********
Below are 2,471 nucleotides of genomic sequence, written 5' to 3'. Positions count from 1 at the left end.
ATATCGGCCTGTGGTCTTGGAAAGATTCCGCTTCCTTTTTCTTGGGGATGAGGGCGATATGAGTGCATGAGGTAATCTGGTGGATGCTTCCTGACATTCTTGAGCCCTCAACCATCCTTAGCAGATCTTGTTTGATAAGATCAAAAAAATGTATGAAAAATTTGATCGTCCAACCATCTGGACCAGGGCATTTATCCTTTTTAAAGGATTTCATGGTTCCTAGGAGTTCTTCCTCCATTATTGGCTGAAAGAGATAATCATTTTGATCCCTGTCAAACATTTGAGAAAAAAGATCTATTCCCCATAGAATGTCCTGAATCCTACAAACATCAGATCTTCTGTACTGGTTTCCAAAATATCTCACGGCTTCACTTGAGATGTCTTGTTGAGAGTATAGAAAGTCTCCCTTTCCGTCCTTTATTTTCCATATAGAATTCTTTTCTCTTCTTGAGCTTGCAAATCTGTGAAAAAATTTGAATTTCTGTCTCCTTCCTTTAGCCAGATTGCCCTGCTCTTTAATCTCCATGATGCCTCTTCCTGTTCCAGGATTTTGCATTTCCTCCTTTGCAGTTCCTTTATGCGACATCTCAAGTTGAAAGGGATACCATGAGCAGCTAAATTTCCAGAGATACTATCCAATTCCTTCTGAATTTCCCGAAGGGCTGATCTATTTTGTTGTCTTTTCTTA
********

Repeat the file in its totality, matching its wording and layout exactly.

Below are 2,471 nucleotides of genomic sequence, written 5' to 3'. Positions count from 1 at the left end.
ATATCGGCCTGTGGTCTTGGAAAGATTCCGCTTCCTTTTTCTTGGGGATGAGGGCGATATGAGTGCATGAGGTAATCTGGTGGATGCTTCCTGACATTCTTGAGCCCTCAACCATCCTTAGCAGATCTTGTTTGATAAGATCAAAAAAATGTATGAAAAATTTGATCGTCCAACCATCTGGACCAGGGCATTTATCCTTTTTAAAGGATTTCATGGTTCCTAGGAGTTCTTCCTCCATTATTGGCTGAAAGAGATAATCATTTTGATCCCTGTCAAACATTTGAGAAAAAAGATCTATTCCCCATAGAATGTCCTGAATCCTACAAACATCAGATCTTCTGTACTGGTTTCCAAAATATCTCACGGCTTCACTTGAGATGTCTTGTTGAGAGTATAGAAAGTCTCCCTTTCCGTCCTTTATTTTCCATATAGAATTCTTTTCTCTTCTTGAGCTTGCAAATCTGTGAAAAAATTTGAATTTCTGTCTCCTTCCTTTAGCCAGATTGCCCTGCTCTTTAATCTCCATGATGCCTCTTCCTGTTCCAGGATTTTGCATTTCCTCCTTTGCAGTTCCTTTATGCGACATCTCAAGTTGAAAGGGATACCATGAGCAGCTAAATTTCCAGAGATACTATCCAATTCCTTCTGAATTTCCCGAAGGGCTGATCTATTTTGTTGTCTTTTCTTA